I was lucky this past week during the retreat I was leading at the Spiritual Center where I live that quick action and skill avoided a serious accident. Participants were out in pairs pruning trees and observing how mindfully they could be in working together. Suddenly, a large branch that had been wind-tossed during a storm came down and left a small piece of bark in the eye of one of the participants. It was quickly removed (to my great relief) by another “guardian angel” in the group and the pruning continued.
You can, perhaps, guess that today’s gospel was the famous text from Luke 6 where Jesus uses hyperbole to make his point. He asks, “Why do you notice the splinter in your brother’s eye, but do not even notice the wooden beam in your own eye?” He sounds frustrated, even calling that kind of offender a hypocrite. “You hypocrite! Remove the wooden beam from your own eye first; then you will see clearly to remove the splinter in your brother’s eye!”
Even a speck of dust in my eye can be painful. I notice any such invasion right away. I should take note of that when I begin to speak about the failings of others that seem so offensive, and practice reminding myself each time I am rubbing my eye to see clearly that focusing on the gifts of others would be a better way to avoid spiritual blindness of any kind.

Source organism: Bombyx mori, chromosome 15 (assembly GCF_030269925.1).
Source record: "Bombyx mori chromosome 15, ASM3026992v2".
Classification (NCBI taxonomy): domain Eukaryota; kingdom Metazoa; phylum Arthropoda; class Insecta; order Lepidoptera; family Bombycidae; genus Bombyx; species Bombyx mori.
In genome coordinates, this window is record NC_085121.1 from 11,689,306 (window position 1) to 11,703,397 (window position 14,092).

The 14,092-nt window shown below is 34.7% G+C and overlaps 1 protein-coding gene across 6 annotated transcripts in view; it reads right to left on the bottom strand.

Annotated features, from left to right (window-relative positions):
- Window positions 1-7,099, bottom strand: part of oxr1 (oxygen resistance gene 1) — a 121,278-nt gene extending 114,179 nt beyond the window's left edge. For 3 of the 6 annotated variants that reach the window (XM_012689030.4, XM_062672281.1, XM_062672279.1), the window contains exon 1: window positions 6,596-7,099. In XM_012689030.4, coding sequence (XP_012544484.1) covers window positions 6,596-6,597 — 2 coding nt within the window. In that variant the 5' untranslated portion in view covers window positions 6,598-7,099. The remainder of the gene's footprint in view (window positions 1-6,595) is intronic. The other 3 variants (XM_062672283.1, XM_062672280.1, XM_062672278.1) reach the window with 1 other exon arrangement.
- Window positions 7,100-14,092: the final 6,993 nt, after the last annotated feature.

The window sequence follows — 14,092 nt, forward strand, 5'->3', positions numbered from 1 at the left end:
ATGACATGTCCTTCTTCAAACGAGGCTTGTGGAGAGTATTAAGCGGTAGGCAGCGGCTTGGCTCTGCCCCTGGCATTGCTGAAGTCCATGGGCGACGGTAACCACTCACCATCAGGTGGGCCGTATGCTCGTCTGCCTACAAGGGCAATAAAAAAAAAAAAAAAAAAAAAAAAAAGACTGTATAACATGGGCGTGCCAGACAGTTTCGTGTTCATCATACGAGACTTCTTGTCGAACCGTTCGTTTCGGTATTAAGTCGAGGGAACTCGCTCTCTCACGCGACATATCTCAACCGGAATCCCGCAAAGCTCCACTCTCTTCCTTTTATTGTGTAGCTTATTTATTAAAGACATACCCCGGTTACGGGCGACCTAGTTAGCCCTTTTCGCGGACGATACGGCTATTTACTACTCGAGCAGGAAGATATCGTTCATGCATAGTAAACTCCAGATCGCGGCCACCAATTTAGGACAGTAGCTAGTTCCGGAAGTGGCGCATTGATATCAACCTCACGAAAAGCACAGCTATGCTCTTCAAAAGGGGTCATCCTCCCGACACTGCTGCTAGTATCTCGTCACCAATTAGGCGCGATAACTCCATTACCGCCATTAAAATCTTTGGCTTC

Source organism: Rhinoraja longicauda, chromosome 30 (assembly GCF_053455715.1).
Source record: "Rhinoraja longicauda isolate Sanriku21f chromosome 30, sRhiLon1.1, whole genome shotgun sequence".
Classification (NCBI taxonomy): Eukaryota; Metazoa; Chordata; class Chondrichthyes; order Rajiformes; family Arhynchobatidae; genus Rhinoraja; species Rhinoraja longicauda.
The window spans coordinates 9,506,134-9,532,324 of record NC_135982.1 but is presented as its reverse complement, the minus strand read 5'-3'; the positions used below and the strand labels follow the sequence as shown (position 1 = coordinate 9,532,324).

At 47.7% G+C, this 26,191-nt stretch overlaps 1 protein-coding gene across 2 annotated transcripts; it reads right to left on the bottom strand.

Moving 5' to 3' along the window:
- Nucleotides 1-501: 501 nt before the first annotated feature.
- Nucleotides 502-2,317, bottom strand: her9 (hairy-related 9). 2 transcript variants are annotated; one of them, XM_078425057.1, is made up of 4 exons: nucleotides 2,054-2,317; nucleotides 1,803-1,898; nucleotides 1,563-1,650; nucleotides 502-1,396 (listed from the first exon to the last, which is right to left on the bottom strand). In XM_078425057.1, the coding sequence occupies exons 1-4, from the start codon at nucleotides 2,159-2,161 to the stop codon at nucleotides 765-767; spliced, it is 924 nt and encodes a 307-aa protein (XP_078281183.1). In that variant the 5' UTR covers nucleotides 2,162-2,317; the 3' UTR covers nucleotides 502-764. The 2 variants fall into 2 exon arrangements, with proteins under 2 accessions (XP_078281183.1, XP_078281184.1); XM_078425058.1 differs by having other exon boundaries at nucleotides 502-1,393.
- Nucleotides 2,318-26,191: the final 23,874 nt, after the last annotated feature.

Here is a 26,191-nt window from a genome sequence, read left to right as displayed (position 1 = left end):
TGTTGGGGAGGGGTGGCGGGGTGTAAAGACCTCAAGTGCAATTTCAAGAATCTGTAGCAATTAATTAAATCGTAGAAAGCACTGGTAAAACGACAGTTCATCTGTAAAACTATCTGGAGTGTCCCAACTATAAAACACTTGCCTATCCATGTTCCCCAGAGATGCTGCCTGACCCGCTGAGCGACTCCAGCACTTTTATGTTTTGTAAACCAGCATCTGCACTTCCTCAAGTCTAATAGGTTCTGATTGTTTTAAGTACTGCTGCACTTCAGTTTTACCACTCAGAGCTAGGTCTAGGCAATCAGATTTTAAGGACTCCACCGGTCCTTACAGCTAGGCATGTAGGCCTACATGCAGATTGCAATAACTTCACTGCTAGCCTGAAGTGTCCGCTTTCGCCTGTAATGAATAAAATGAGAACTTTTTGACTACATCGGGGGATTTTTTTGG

Today’s gospel from Luke 5:1-11 recounts a rather unique way of finding followers for his ministry. The scene is familiar. Jesus is by the lake. Not walking as usual, however, he just gets into a boat belonging to the fisherman named Simon (Peter). The fishermen have already been out on the lake all night with nothing to show for their work and are washing their nets, ready to go home for the day – somewhat discouraged, I would guess. As if he is in charge of things at the lake, Jesus tells Simon to “put out into deep water and lower the nets for a catch.”
There could have been many responses to that directive. Simon could have said, “Are you crazy? Do you see what we’re doing here?” or “No way! We’re going home!” or any of a number of reactions to what seemed a ridiculous suggestion at that point. But Simon must have encountered Jesus before – or at least have heard of him – because he addressed him as “Master.” Then came the decision that changed Simon’s life. He stated the obvious but then acquiesced to a possibility that Jesus knew something that he, Simon, did not or simply that there was more in the command than a simple request. “Master,” Simon said,” we have worked all night and have caught nothing, BUT at your command I will lower the nets.”
Has God (or God’s envoy) ever asked you to do anything that seemed impossible? ridiculous? just nonsensical? Are you listening for that kind of challenge? Could it change your life? Just a thought…a call to be ready, just in case…